Cash-strapped Uganda police splashes Sh13b on CCTV system

Traffic flows under the surveillance closed-circuit television camera (CCTV) system along Bakuli street in Kampala, Uganda on Wednesday. [Reuters]
A forest of slender white poles topped with dark, unblinking eyes is quietly sprouting on the rubbish-strewn, potholed street corners of the Ugandan capital.

Police say the new $126 million (Sh13 billion) closed-circuit television camera (CCTV) system, supplied by Chinese telecommunications giant Huawei Technologies Co Ltd, will slash spiralling violent crime.

Opposition leaders say law enforcement agencies are too corrupt and overburdened to use the footage to identify criminals. They worry police may use the cameras, which have facial recognition technology, to target demonstrators in violent clampdowns as an election approaches in 2021.

"The CCTV project is just a tool to track us, hunt us and persecute us," said Ingrid Turinawe, a leader in the Forum for Democratic Change, Uganda's largest opposition party. 

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Uganda's cameras are part of Huawei's Safe City initiative, which has been rolled out in more than 200 cities worldwide, including in China, Pakistan and Russia.

In Africa, Huawei has sold CCTV systems to countries such as Kenya, Egypt and Zambia where activists have raised similar concerns over privacy and effectiveness. In Europe, France, Germany and Serbia have small projects with Huawei's initiative.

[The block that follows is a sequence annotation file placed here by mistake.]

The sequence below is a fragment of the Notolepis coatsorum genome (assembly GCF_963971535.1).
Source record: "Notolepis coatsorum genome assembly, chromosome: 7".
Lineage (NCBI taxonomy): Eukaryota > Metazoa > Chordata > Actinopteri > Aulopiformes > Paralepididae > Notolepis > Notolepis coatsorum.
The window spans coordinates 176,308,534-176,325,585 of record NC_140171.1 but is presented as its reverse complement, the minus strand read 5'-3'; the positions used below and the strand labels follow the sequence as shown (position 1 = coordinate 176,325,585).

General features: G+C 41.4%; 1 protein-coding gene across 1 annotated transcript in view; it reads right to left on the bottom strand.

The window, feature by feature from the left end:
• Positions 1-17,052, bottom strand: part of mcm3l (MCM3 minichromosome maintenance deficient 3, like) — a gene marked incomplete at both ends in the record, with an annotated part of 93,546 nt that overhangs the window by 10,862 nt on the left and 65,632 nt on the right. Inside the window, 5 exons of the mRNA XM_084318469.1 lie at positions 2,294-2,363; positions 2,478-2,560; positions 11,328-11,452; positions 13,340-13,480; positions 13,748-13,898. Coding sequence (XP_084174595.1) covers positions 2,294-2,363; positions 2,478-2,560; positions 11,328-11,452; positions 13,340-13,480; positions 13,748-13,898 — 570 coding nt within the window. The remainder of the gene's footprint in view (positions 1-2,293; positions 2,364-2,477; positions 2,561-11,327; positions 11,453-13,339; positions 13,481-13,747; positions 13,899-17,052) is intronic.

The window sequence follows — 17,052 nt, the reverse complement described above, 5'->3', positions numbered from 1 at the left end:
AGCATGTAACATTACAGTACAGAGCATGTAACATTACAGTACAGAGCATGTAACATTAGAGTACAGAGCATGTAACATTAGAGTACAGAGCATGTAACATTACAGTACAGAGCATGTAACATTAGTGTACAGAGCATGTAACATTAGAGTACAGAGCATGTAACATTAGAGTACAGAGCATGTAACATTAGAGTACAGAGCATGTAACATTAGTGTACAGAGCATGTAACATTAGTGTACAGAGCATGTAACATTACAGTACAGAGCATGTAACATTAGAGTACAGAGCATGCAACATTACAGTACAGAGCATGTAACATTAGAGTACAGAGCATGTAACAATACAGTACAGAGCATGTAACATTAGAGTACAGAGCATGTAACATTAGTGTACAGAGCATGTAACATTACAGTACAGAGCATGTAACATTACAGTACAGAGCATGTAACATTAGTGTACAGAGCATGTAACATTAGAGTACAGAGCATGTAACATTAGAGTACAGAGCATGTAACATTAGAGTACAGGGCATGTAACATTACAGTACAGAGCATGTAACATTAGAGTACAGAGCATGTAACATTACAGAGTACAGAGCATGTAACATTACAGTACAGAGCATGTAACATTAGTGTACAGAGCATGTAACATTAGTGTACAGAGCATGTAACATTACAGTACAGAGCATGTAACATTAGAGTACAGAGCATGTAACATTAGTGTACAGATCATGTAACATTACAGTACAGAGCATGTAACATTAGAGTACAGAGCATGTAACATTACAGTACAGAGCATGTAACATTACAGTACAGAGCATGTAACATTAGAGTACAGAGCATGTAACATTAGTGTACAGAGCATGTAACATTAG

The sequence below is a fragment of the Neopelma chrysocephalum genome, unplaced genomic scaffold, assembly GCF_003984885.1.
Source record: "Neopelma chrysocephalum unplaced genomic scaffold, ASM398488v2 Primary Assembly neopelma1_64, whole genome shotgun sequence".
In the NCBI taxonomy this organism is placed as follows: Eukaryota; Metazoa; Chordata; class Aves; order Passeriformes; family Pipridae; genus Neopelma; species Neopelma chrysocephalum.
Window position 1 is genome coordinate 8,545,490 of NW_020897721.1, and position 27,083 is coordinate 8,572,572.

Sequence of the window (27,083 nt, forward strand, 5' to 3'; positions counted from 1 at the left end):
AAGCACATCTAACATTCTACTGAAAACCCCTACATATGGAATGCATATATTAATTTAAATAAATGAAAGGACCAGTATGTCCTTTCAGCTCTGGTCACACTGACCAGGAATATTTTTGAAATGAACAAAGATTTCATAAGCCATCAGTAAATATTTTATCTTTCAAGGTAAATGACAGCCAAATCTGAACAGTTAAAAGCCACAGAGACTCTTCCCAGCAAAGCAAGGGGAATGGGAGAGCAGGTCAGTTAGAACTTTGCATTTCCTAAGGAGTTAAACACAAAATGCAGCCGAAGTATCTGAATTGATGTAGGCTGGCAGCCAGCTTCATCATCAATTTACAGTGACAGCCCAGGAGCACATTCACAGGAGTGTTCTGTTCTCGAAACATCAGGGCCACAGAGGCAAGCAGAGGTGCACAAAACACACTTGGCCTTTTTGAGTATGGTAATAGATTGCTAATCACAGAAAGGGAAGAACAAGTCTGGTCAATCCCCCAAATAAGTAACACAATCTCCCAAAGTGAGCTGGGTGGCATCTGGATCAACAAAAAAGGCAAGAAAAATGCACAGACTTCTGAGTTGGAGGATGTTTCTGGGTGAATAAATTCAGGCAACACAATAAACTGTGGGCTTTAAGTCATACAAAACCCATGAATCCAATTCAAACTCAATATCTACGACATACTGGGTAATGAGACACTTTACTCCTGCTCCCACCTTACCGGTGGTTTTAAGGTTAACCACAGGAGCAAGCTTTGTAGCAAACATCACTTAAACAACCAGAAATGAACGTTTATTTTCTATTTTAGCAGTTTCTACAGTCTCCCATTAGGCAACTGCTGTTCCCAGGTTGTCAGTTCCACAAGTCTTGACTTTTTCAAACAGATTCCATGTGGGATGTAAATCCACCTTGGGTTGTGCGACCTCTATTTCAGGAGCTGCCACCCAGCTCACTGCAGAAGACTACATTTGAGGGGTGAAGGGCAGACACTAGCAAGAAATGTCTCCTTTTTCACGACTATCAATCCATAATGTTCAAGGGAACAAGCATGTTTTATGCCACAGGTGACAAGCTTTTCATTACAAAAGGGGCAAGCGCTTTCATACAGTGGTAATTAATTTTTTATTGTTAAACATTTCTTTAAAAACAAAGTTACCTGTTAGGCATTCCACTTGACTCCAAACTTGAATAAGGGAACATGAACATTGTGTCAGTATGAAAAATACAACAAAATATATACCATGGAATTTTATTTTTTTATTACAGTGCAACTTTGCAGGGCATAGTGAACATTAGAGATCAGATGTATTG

Surging crime in Uganda is fuelling public anger towards President Yoweri Museveni, 74, who has been in power since 1986 and will likely seek another five-year term.

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Eightfold jump

Police in the oil-rich East African nation recorded 4,497 homicides last year, nearly double the number of five years ago. Kidnappings for ransom, once rare, rose to 202 cases in 2018, an eightfold jump from 2017.

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About 2,500 out of a planned 3,200 cameras covering metropolitan Kampala have been installed. Huawei will eventually extend the system to all major towns in the country. 

But some current and former law enforcement officials are sceptical that high-tech aids such as CCTV or new forensic tools such as planned DNA and fingerprint databases will have an impact on crime.

Uganda's police are poorly paid and have little investigative training, said Herbert Karugaba, a Ugandan police investigator for 17 years before he joined the UN to probe genocide and war crimes in Rwanda and Cambodia.

"It's money down the drain," said Karugaba. "It is the quality of the man and woman in uniform... that matters." 

Police start on a monthly salary of about $150 (Sh15,500). Most prosecutors earn about $270 (27,900). Lawmakers take home around $6,500 (671,682).

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Most police barracks have not been renovated or expanded since colonial days. Families live in tiny circular iron cabins, often leaking, overcrowded and dirty, an internal police report said.

Poor pay and living conditions encourage corruption. Ugandans frequently swap stories of police who demand bribes, meaning some crimes go unreported.

At police stations, evidence moulders while cases await trial, said Mike Chibita, a former judge appointed in 2013 as director of public prosecutions.

There are only 400 prosecutors in Uganda, a country of 42 million. It takes an average of four years to get a hearing, Chibita said.

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